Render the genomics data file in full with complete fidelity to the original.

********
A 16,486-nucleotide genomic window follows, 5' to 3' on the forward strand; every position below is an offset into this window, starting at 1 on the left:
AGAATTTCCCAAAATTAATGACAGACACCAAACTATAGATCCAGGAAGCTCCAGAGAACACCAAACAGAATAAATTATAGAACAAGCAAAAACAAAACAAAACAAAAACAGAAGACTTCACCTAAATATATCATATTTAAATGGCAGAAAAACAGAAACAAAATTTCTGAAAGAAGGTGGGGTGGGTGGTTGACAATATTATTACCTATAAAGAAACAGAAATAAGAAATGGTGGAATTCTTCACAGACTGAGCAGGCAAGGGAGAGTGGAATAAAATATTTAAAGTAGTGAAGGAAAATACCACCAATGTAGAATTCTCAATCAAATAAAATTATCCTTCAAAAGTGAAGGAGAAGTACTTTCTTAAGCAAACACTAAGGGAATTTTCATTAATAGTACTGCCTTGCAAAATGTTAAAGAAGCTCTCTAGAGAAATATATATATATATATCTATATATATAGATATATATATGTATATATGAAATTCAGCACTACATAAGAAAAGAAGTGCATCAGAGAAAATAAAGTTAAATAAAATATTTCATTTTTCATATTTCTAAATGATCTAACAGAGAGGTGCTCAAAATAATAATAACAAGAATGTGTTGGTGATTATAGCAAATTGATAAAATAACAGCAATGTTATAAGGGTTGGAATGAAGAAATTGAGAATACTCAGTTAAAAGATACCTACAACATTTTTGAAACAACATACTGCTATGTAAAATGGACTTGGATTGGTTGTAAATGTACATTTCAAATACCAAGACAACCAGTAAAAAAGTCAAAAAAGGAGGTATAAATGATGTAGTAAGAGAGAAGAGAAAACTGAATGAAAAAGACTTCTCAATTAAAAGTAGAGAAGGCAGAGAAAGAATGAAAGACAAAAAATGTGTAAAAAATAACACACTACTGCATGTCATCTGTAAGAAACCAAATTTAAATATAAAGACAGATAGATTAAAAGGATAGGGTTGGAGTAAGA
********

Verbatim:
A 16,486-nucleotide genomic window follows, 5' to 3' on the forward strand; every position below is an offset into this window, starting at 1 on the left:
AGAATTTCCCAAAATTAATGACAGACACCAAACTATAGATCCAGGAAGCTCCAGAGAACACCAAACAGAATAAATTATAGAACAAGCAAAAACAAAACAAAACAAAAACAGAAGACTTCACCTAAATATATCATATTTAAATGGCAGAAAAACAGAAACAAAATTTCTGAAAGAAGGTGGGGTGGGTGGTTGACAATATTATTACCTATAAAGAAACAGAAATAAGAAATGGTGGAATTCTTCACAGACTGAGCAGGCAAGGGAGAGTGGAATAAAATATTTAAAGTAGTGAAGGAAAATACCACCAATGTAGAATTCTCAATCAAATAAAATTATCCTTCAAAAGTGAAGGAGAAGTACTTTCTTAAGCAAACACTAAGGGAATTTTCATTAATAGTACTGCCTTGCAAAATGTTAAAGAAGCTCTCTAGAGAAATATATATATATATATCTATATATATAGATATATATATGTATATATGAAATTCAGCACTACATAAGAAAAGAAGTGCATCAGAGAAAATAAAGTTAAATAAAATATTTCATTTTTCATATTTCTAAATGATCTAACAGAGAGGTGCTCAAAATAATAATAACAAGAATGTGTTGGTGATTATAGCAAATTGATAAAATAACAGCAATGTTATAAGGGTTGGAATGAAGAAATTGAGAATACTCAGTTAAAAGATACCTACAACATTTTTGAAACAACATACTGCTATGTAAAATGGACTTGGATTGGTTGTAAATGTACATTTCAAATACCAAGACAACCAGTAAAAAAGTCAAAAAAGGAGGTATAAATGATGTAGTAAGAGAGAAGAGAAAACTGAATGAAAAAGACTTCTCAATTAAAAGTAGAGAAGGCAGAGAAAGAATGAAAGACAAAAAATGTGTAAAAAATAACACACTACTGCATGTCATCTGTAAGAAACCAAATTTAAATATAAAGACAGATAGATTAAAAGGATAGGGTTGGAGTAAGA